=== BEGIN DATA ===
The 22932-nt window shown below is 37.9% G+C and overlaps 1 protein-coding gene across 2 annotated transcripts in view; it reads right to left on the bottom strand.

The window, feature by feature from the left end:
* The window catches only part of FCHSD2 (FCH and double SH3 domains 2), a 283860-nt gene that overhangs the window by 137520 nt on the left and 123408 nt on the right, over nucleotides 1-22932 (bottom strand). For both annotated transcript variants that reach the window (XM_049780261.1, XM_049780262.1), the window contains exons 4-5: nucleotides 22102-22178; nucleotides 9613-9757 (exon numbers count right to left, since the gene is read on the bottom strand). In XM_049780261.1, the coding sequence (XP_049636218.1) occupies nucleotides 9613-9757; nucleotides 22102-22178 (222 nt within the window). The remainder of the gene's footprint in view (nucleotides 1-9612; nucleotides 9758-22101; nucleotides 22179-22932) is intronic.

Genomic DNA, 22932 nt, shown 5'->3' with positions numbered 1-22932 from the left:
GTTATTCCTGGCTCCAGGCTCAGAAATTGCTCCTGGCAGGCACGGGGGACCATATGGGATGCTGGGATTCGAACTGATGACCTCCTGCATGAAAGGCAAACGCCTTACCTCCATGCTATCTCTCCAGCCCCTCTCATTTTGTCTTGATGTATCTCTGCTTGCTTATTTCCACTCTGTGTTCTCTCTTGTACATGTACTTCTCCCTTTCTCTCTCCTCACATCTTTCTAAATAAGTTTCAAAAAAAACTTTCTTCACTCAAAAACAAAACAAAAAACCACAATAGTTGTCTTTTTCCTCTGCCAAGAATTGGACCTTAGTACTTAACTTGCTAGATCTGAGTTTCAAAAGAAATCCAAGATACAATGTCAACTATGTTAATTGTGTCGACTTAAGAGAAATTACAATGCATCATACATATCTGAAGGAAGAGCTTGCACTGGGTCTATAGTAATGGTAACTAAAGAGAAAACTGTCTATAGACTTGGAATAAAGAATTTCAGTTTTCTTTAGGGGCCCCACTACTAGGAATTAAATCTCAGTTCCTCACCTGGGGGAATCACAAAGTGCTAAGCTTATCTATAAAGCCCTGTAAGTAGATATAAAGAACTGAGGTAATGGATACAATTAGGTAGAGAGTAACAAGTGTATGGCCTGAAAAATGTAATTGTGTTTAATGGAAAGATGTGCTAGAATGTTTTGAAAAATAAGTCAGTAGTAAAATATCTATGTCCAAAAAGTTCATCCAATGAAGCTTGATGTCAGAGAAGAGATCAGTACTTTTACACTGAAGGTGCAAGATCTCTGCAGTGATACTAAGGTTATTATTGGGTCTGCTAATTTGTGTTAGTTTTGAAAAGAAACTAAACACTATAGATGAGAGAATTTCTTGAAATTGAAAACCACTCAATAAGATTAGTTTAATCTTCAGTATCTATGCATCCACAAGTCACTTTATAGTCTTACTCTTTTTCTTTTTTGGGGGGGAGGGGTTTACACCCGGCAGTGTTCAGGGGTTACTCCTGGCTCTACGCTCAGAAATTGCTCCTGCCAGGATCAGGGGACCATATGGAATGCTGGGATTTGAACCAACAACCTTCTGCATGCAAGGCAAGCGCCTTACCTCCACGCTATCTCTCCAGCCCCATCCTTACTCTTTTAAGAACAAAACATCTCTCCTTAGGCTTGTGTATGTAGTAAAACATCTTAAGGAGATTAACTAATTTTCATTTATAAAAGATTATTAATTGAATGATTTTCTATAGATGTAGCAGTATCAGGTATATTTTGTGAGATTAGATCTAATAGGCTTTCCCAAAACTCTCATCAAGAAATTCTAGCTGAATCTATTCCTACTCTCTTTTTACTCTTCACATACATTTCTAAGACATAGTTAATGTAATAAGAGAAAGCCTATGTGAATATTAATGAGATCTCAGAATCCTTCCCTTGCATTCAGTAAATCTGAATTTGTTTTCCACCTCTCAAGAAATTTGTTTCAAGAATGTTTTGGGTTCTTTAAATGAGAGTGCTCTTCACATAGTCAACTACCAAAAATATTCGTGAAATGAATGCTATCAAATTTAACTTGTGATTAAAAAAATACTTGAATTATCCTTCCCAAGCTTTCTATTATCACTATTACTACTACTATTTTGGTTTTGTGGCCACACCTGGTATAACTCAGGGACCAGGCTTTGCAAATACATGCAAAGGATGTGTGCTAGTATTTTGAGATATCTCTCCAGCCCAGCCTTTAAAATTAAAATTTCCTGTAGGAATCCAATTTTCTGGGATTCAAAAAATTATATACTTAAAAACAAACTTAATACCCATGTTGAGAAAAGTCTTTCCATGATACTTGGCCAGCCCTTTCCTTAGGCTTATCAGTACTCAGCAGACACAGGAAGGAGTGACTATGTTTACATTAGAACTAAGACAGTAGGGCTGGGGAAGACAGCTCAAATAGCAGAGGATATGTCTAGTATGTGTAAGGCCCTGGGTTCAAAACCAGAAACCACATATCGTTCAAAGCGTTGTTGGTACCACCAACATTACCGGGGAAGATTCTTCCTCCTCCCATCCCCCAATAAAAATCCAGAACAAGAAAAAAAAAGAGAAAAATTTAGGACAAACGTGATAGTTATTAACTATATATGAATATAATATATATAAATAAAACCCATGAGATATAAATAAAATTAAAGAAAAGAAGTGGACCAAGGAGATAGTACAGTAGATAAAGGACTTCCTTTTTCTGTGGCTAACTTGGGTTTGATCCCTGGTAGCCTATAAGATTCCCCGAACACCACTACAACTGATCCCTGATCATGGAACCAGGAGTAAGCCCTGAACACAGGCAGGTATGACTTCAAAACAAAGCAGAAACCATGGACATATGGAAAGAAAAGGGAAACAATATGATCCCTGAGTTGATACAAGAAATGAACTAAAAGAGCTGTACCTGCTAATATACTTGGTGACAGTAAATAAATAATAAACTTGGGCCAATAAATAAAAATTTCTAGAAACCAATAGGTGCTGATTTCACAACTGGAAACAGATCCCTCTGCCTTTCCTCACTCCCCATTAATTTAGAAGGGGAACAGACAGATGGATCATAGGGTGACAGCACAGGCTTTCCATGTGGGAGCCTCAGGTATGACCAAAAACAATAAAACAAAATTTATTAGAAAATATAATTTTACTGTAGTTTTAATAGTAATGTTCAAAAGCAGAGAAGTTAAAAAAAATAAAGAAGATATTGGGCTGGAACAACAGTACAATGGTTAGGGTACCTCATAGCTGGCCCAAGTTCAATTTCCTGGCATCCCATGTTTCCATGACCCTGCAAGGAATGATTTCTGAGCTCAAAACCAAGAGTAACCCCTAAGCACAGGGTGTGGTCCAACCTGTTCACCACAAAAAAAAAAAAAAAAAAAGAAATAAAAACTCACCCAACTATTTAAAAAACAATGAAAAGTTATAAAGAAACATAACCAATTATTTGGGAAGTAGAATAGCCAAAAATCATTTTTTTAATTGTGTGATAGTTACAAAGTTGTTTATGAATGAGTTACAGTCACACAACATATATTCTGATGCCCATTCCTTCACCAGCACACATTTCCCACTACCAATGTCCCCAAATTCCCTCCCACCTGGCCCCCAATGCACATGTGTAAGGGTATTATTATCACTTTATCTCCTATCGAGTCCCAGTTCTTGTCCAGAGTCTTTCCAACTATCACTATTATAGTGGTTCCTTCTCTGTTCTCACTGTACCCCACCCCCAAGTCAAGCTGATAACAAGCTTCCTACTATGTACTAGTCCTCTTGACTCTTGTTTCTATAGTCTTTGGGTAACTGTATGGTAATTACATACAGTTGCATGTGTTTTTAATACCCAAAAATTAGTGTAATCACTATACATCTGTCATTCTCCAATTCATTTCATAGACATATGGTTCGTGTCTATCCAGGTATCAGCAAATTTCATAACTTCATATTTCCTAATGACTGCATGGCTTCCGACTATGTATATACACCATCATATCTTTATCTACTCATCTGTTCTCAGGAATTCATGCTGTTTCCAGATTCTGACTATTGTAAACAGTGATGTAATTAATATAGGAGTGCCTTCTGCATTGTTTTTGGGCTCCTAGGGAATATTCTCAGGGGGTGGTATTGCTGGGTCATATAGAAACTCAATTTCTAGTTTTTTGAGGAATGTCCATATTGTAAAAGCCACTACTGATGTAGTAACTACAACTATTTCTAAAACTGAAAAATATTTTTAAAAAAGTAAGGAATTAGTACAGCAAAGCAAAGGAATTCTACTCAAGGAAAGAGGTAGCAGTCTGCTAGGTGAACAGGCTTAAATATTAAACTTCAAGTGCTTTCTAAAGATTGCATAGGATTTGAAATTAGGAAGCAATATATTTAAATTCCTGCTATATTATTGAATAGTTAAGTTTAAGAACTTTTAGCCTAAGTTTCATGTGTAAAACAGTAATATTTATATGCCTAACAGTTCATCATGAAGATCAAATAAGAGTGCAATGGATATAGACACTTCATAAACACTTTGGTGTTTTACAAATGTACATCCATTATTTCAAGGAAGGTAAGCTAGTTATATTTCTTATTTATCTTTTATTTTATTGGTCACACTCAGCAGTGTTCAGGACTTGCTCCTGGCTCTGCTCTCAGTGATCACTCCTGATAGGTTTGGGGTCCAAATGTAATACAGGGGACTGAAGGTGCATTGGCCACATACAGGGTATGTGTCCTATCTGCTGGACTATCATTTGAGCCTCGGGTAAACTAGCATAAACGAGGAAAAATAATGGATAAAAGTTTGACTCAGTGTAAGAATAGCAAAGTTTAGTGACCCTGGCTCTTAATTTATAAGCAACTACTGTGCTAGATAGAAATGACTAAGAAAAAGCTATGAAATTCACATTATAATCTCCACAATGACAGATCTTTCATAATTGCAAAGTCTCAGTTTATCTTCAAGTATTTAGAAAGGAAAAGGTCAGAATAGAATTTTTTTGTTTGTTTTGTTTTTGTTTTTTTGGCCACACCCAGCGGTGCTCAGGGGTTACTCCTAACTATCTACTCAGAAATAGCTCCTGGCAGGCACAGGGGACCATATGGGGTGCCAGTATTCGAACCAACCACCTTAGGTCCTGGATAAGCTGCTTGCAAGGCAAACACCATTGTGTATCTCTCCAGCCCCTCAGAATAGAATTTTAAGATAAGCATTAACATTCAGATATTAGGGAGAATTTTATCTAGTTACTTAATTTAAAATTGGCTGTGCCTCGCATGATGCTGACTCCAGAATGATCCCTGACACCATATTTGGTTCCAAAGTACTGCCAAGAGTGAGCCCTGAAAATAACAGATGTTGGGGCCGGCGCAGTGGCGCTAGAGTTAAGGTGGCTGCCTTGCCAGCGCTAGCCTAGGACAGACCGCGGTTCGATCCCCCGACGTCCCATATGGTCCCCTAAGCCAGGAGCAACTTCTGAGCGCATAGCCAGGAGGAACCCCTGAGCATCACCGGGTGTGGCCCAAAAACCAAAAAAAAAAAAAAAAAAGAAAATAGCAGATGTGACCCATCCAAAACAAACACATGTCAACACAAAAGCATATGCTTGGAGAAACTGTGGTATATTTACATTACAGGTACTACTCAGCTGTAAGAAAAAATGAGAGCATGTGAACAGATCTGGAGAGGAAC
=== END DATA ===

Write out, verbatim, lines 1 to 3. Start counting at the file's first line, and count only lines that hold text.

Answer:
The 22932-nt window shown below is 37.9% G+C and overlaps 1 protein-coding gene across 2 annotated transcripts in view; it reads right to left on the bottom strand.

The window, feature by feature from the left end:
* The window catches only part of FCHSD2 (FCH and double SH3 domains 2), a 283860-nt gene that overhangs the window by 137520 nt on the left and 123408 nt on the right, over nucleotides 1-22932 (bottom strand). For both annotated transcript variants that reach the window (XM_049780261.1, XM_049780262.1), the window contains exons 4-5: nucleotides 22102-22178; nucleotides 9613-9757 (exon numbers count right to left, since the gene is read on the bottom strand). In XM_049780261.1, the coding sequence (XP_049636218.1) occupies nucleotides 9613-9757; nucleotides 22102-22178 (222 nt within the window). The remainder of the gene's footprint in view (nucleotides 1-9612; nucleotides 9758-22101; nucleotides 22179-22932) is intronic.